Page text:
Please Mr Cameron, help me escape death.

  Chronos the 2nd 09:43 06 May 2013

The title of this thread was taken from yesterdays Sunday Times from an article concerning Afghan interpreters and the refusal by the UK government not to allow them to settle in Britain.

These people face death yet David Cameron wants the Afghan interpreters to be given money and be encouraged to stay and help build the country.

It never ceases to amaze me the contempt our politicians seem to afford those that have risked their not only their own lives but also the lives of their family for this country to be then treated so shabbily. As far as those 'benevolent' people the Taliban are concerned the interpreters are traitors and deserved to be killed and will be targeted.

In 2011 William Hague, the foreign secretary said interpreters " who have put their life on the line for the United Kingdom will not be abandoned." Yet recently when asked to comment the Foreign office had nothing to say on the matter.

This is not a dig at the Tories as Labour were equally disgusting when it came to the treatment of the Ghurkhas.

Yet if you are a Russian billionaire who became super rich by dubious means then you are welcomed with open arms by our leaders.

  carver 10:09 06 May 2013

They are already marked men and the minute these people are abandoned then that is when they and most likely their family's will be tried and killed as traitors.

Will not matter how much money they have, also you have to remember a politicians memory in certain circumstances resembles a fishes memory.

  fourm member 10:43 06 May 2013

spider9's second point is the central one.

The UK government cannot say the intervention has failed and Afghanistan is not a safe place to live.

What it can do, is what Cameron has said it will do, and look at each case on its merits.

This needs to be done out of the spotlight so that all those at risk can be admitted based on a case by case determination rather than telling every Afghan that their country is no better off than it was in 2001.

(I'm not for a moment saying it is any better than it was. I'm just saying that the government shouldn't parade the current state of Afghanistan in front of the world.)

  Chronos the 2nd 11:28 06 May 2013

What it can do, is what Cameron has said it will do, and look at each case on its merits.

I am sorry I do not understand that statement, the Afghan interpreters are considered traitors by the Taliban and will hunted and killed. So on what criteria can anyone who has done that job in Afghanistan be judged on anything other than that they are in mortal danger when we turn the country back over to the Taliban, oops my mistake, the perfectly democratic government of Hamid Karzai whose corrupt practices have had a blind eye turn to them but I suspect the Taliban will not be quite so accommodating.

  fourm member 13:35 06 May 2013

There is no reason to suppose that looking at each case will result in any rejections.

It is the difference between saying 'Afghanistan is not safe' and 'Afghanistan is not safe for you'.

Of course, you have to ask why just the interpreters? I assume the British forces had their accommodation cleaned and I would expect that to be done by locally employed cleaners. And I doubt if we send professional soldiers to Helmand to wash up the dirty dishes after dinner.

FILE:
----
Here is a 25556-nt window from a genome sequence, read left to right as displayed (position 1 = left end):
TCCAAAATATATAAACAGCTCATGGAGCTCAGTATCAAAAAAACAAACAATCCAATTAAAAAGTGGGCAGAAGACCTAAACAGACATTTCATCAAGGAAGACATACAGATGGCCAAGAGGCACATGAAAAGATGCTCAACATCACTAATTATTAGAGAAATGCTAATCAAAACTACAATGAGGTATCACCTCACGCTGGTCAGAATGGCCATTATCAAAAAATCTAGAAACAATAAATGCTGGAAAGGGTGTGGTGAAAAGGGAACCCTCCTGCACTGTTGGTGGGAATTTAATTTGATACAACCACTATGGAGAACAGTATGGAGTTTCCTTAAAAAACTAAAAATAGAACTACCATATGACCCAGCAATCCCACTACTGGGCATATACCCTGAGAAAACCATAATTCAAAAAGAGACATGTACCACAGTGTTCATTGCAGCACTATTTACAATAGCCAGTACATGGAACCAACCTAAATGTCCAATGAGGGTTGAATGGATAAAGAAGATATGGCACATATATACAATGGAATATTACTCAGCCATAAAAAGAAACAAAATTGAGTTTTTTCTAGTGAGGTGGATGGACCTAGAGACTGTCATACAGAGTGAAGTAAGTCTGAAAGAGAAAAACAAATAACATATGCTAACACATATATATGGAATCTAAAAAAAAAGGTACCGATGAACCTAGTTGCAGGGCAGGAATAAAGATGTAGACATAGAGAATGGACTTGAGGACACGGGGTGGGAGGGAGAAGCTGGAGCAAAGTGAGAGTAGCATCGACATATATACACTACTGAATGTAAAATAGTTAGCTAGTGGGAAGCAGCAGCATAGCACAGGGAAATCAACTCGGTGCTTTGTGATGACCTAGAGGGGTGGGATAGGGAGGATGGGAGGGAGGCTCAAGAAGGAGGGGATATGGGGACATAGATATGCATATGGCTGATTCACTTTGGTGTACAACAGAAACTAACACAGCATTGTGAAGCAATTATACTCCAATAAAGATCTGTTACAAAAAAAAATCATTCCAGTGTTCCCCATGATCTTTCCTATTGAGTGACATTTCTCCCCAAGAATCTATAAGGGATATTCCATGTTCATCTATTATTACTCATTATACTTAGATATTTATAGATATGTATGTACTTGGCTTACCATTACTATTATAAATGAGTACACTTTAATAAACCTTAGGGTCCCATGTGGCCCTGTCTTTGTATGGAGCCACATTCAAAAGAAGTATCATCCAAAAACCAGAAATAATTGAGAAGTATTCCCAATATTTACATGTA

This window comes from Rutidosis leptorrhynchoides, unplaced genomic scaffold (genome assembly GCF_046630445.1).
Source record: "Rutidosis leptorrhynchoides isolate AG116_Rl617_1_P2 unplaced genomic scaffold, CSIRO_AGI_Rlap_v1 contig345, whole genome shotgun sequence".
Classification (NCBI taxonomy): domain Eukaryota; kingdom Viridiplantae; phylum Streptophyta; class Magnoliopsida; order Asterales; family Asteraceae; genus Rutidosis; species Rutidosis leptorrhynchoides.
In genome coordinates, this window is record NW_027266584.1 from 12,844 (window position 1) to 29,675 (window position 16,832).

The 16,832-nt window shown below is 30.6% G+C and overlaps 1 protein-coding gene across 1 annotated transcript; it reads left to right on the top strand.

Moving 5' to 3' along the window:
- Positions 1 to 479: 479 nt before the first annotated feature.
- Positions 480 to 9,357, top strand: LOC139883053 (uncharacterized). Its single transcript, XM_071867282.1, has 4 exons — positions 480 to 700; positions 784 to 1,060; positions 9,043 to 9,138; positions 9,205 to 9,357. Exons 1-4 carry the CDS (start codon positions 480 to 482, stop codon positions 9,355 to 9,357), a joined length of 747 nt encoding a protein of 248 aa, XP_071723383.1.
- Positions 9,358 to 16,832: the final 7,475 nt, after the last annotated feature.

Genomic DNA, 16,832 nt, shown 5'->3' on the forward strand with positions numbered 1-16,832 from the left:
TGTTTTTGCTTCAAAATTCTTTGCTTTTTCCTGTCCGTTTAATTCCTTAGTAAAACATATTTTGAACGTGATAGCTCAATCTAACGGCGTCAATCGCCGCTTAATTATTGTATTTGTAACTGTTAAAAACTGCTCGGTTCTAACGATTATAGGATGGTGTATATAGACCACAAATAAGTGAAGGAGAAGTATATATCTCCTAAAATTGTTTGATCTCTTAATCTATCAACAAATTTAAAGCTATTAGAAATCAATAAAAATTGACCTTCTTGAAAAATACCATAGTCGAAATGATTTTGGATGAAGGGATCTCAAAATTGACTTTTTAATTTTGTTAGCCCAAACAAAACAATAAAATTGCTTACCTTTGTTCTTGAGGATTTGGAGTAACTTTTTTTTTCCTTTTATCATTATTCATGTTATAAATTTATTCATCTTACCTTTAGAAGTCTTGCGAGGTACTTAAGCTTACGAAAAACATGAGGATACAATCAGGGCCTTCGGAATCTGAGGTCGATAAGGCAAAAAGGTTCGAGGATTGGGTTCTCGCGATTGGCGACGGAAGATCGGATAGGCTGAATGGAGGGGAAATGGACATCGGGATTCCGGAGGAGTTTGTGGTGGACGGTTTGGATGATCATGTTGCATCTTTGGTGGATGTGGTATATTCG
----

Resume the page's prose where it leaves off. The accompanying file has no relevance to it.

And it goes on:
If you say 'Afghanistan is not safe' then who do you protect?

  john bunyan 15:27 06 May 2013

Of course Afghanistan is not safe for such folk, and we should be prepared to let them come here, at the same time cracking down on non EU migrants (many from Afghanistan as can be seen at Calais trying to hide in UK bound lorries) to offset the numbers. You only have to look at the Pakistan elections, where the Taliban openly oppose democracy and are bombing rallies, to see their extreme anti Western views. I have had many conversations with recently serving SF people, some of whom have done 7 tours there. They say that Afghanistan is a tribal society, the government has many corrupt people in it, and when we leave the tribal issues will increase; it is touch and go whether it will be safe in the foreseeable future.

  Flak999 15:45 06 May 2013

I think this adventure in Afghanistan will be proved to be a total failure, perhaps an even bigger failure than Iraq. I give it six months from the time ISAF leaves before the whole rotten edifice of Hamid Karzai's government comes crashing down. We could probably have achieved our limited goals of keeping the Taliban in check using drone strikes, without having to waste our soldiers precious lives.

As it now stands we will do well to get out of there with ourselves and our equipment intact, it will probably have to be a fighting retreat to free ourselves from that stinking hell hole.

If the Government were an honest and honourable one (which it's not) they would give the same assurances to the Afghan interpreters that they gave to the Iraqi ones. Unfortunately it looks as if the Afghan interpreters picked the wrong side and are now going to pay the ultimate price for their mistake.

  spuds 11:01 07 May 2013
  flycatcher1 14:08 07 May 2013

Like many others on this forum I served this country for many years. Loyalty was instilled in us and, on many occasions, I was protected by loyalty and then, in my time I helped others. As time passed I found that the up and down loyalty ethic was being diminished it was expected up but not always happen down.

Finally an Air Commodore, later an Air Chief Marshal, told us that we had better change our ways because the RAF was going to be our employer and we would just be employees. We disagreed at the time but he was proved right and the change took place.

It is an absolute disgrace that those who give loyalty do not receive our loyalty in return. The politicians in charge should be ashamed.

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